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The pandemic has forced many to rethink and readjust their present with their future. Some have left jobs that provided steady paychecks and a predictable complacency for unknown, yet meaningful passion projects. Others are are taking more control of their destinies as they see fit. Unwilling to settle in life anymore. So why would you settle in death? That’s the question Kathy Benjamin, ...

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It might be a good weekend to cozy up next to the fan with a good book. Here are six new options for readers of all ages. — Anthony Veasna So's "Afterparties" is a stunning collection of stories of generations of Cambodian American immigrants who must reconcile the trauma of the Khmer Rouge genocide with themselves, each other and their adopted country. The promising author's debut has been ...

FICTION: A boy's search leads him around the world. "Ramadan Ramsey" by Louis Edwards; Amistad (400 pages, $27.99) ——— "Ramadan Ramsey" starts with a simple sentence and a grand tone: "Ramadan was blessed." What follows feels like the beginning of a tall tale, where a boy with a terrible temper that "might somehow be employed to destroy" stomps through his grandmother's New Orleans duplex. The ...

FICTION: A debut collection centered on myriad facets of the Korean-American experience. "Skinship" by Yoon Choi; A.A. Knopf (304 pages, $26) ——— Yoon Choi's "Skinship" comes wrapped in extravagant praise from luminaries such as Chang-rae Lee, Weike Wang and Adam Johnson: the stuff of first-time authors' dreams. Believe the hype. Choi's collection of short stories is an inventive, dazzling ...

"Another Kind of Eden" by James Lee Burke; Simon & Schuster (243 pages, $27) ——— When Aaron Broussard rolls out of a freight car with his duffel and his guitar near Denver in 1962, the American West looks almost like heaven to him. A Southerner haunted by his region’s dark history, he’ll discover in "Another Kind of Eden" that the West, like the South, brims with beauty, bounty and blood. ...

Saïd Sayrafiezadeh's first book revealed who he was and where he came from. "When Skateboards Will be Free" (2009) was a candid, clear-eyed memoir of what he called his "political childhood," namely his years spent growing up in Pittsburgh and being force-fed the socialist dogma of an Iranian-born father and American Jewish mother. His next book showed what he could do not with fact, but with ...

"Clark and Division" opens with an arresting image of its narrator’s birth in the 1920s. Her older sister, 3-year-old Rose, was so eager for the new baby that she wriggled past the midwife trying to aid the breech delivery and, as “the first one to see an actual body part of mine, yanked my slimy foot good and hard.” Aki Ito, the narrator of Naomi Hirahara’s new historical novel, repays the ...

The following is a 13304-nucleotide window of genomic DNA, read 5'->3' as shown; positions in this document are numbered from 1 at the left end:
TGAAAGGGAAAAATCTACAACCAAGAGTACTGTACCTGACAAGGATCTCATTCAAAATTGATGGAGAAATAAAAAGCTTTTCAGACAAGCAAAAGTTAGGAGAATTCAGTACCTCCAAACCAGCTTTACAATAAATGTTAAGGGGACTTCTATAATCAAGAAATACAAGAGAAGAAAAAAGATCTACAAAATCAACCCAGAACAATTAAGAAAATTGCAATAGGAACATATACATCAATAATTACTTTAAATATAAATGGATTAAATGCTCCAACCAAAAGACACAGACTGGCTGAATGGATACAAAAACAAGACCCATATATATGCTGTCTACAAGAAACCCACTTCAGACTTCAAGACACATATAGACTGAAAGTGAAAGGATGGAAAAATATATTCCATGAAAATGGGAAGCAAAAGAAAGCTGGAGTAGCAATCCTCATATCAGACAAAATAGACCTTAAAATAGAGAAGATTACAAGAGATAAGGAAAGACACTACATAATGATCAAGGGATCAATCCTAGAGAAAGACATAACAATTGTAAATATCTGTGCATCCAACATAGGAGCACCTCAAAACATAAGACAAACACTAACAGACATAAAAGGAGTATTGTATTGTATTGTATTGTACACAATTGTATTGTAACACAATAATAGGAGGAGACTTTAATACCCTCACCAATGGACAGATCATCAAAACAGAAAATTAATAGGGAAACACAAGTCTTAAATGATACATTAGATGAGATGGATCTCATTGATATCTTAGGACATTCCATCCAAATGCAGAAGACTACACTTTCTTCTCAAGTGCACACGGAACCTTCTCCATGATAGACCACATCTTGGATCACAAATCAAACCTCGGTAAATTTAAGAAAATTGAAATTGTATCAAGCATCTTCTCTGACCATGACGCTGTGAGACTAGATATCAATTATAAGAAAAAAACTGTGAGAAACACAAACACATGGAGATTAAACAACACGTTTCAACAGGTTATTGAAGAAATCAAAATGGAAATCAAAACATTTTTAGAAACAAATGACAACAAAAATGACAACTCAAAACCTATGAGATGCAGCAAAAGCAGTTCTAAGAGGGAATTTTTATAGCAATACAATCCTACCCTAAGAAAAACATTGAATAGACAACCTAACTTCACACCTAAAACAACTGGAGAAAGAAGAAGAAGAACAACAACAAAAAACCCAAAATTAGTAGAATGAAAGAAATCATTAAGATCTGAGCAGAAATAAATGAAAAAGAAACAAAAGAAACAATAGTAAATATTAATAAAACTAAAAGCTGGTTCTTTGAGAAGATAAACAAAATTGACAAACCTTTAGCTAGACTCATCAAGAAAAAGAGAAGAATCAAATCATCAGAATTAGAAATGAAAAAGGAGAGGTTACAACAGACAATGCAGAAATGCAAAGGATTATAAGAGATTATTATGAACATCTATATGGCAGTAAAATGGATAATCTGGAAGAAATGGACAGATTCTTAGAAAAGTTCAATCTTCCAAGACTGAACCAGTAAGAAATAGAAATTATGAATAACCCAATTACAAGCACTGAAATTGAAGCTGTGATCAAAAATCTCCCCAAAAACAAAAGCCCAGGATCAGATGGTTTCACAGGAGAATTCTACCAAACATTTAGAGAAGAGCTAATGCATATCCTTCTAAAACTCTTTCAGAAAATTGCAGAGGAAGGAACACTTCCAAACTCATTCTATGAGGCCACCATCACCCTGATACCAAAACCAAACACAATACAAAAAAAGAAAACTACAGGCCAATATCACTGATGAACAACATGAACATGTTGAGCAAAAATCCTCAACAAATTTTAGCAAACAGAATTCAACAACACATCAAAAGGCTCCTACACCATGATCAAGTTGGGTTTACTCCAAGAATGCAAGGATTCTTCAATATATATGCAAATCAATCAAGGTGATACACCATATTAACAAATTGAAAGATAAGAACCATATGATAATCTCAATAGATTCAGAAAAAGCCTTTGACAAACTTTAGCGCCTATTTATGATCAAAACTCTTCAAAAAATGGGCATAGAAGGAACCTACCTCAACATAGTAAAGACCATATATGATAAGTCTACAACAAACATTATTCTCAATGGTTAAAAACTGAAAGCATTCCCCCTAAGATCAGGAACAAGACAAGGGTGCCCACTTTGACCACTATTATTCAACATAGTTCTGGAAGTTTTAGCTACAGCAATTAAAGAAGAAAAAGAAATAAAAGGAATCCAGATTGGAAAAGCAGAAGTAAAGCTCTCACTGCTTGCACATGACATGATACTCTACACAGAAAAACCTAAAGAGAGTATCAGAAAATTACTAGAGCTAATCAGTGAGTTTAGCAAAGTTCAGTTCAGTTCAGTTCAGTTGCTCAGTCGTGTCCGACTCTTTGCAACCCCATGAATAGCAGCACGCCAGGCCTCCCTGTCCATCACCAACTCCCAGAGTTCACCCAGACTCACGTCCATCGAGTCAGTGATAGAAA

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NONFICTION: Anna Qu tells the harrowing tale of working in her parents' sweatshop. "Made in China" by Anna Qu; Catapult (224 pages, $26) ——— To write about trauma, memoirist Debra Gwartney advises, "when the action is hot, write cool." Anna Qu's debut memoir "Made in China: A Memoir of Love and Labor" embodies this guidance. Qu writes with clarity and restraint about her Cinderella-terrible ...

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FICTION: Fierce and funny stories about the lives, loves and private hauntings of Cambodian Americans. "Afterparties" by Anthony Veasna So; Ecco (272 pages, $27.99) ——— Anthony Veasna So's collection, "Afterparties," is extraordinary, both for its underexplored subject matter and for the fierce and funny voice detailing the lives of Cambodian Americans in California, from Stockton to Silicon ...

NONFICTION: A fascinating memoir about a Utopian city in India — which proves less than ideal. "Better to Have Gone" by Akash Kapur; Scribner (344 pages, $27) ——— The most surprising aspect of Akash Kapur's "Better to Have Gone: Love, Death, and the Quest for Utopia in Auroville" is the author's well-disposed view of the leaders, beliefs and practices of Auroville, a planned city founded in ...

Time again for a paperback roundup! Here are six new ones, all guaranteed to take you somewhere far from your armchair or front porch. "Transcendent Kingdom" by Yaa Gyasi (Vintage, $16). The author of "Homegoing" returns with the tale of a graduate neuroscience student from an immigrant evangelical family. "Triumphant as the journey of a first-generation American to a Stanford Ph.D. might ...

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